SOME 40 000 physicians who care for patients with acquired immunodeficiency syndrome (AIDS) will be receiving a clinical alert from the National Eye Institute in Bethesda, Md. This alert is to be followed with a journal article.
The eye institute is part of the National Institutes of Health (NIH) in the Washington, DC, suburb of Bethesda. The NIH's National Cancer Institute was the first to grapple with the question of clinical alerts in May 1988 and October 1989, when it announced an adjuvant therapy for breast cancer and an update on colon cancer management, respectively (JAMA. 1991;265:949).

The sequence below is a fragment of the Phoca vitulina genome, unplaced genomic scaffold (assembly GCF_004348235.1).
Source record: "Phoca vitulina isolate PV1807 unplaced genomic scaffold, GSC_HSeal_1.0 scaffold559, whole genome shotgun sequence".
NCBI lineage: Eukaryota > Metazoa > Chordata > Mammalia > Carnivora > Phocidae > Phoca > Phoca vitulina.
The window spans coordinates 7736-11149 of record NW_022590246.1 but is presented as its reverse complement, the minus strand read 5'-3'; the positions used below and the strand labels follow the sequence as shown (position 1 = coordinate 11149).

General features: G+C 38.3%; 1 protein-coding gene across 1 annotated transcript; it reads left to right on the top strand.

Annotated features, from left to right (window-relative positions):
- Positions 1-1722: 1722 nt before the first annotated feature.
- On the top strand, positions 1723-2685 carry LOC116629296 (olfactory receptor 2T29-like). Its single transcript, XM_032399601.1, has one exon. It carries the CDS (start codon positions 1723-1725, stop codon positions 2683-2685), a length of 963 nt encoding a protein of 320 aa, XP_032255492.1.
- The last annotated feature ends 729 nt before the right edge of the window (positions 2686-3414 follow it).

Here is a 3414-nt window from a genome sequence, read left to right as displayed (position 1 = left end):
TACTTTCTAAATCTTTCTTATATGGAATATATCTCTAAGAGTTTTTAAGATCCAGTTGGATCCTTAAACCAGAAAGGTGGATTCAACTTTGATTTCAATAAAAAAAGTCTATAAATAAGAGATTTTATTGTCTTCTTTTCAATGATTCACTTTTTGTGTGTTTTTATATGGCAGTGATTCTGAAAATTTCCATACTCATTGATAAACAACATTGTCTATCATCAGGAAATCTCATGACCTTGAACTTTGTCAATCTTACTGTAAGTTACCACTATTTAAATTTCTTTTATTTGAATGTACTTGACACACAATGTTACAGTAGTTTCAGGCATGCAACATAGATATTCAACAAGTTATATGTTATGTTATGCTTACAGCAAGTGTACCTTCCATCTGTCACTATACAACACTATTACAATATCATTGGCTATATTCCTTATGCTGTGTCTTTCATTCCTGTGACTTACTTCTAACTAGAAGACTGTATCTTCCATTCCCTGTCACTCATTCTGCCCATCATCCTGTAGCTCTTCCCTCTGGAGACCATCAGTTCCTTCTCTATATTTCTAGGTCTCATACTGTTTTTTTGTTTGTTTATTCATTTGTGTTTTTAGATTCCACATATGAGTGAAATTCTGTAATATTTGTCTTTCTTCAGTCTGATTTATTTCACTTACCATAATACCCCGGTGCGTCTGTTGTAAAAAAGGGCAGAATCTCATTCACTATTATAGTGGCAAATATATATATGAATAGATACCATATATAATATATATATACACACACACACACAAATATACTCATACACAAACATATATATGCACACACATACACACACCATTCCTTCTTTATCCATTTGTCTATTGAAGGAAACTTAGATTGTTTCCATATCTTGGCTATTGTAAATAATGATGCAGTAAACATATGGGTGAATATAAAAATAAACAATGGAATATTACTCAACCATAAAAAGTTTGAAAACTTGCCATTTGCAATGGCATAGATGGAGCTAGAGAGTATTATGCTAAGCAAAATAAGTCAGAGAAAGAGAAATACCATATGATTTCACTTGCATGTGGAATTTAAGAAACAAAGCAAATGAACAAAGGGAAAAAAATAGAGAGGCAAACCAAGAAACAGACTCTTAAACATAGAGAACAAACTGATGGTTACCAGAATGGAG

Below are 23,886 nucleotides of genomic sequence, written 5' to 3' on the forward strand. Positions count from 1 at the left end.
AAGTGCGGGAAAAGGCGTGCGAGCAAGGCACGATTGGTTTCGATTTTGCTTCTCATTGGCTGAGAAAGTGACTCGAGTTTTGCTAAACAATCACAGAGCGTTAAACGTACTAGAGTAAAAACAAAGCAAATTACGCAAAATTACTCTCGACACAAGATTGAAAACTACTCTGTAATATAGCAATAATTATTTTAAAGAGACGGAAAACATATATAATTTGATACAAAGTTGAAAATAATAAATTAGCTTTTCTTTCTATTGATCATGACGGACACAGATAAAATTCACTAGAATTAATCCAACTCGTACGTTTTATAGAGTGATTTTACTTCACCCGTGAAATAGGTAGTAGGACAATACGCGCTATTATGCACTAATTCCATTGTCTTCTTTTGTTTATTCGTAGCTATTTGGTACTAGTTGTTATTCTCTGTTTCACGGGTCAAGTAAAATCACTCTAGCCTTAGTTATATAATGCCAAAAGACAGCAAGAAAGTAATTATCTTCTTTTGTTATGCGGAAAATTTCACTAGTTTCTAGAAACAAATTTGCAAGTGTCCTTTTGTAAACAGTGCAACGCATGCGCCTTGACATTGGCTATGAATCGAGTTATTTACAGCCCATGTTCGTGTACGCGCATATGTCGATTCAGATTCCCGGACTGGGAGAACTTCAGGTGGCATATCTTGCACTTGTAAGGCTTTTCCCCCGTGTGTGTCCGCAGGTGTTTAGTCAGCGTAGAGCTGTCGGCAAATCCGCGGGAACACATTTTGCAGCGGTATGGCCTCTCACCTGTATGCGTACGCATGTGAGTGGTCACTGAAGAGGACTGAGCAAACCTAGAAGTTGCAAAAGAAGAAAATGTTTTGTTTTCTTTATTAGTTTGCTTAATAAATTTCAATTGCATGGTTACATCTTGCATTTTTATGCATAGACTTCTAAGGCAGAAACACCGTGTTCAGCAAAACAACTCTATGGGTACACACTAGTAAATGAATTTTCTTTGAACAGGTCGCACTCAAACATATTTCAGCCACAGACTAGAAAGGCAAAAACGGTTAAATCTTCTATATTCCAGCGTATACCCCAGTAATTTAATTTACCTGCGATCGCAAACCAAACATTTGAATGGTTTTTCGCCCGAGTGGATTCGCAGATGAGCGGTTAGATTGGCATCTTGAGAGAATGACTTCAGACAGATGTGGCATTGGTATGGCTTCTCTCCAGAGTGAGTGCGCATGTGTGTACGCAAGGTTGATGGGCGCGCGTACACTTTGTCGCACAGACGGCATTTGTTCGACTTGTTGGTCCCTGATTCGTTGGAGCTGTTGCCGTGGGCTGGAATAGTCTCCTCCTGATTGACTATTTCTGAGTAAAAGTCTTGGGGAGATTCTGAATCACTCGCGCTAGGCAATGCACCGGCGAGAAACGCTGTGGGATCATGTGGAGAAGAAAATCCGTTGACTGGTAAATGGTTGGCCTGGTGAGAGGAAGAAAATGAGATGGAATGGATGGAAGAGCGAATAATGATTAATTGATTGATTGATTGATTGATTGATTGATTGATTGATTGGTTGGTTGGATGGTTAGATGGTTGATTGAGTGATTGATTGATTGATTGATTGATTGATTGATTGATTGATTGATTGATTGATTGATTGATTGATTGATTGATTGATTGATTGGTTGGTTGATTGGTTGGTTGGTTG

More recently, the NIH's National Institute of Child Health and Human Development also released results of a study—of intravenous injection of a broad-spectrum immunoglobulin to reduce bacterial infections in children infected with the human immunodeficiency virus—prior to publication in a journal (JAMA. 1991;265:953).
Since then, NIH officials have been exploring possible guidelines for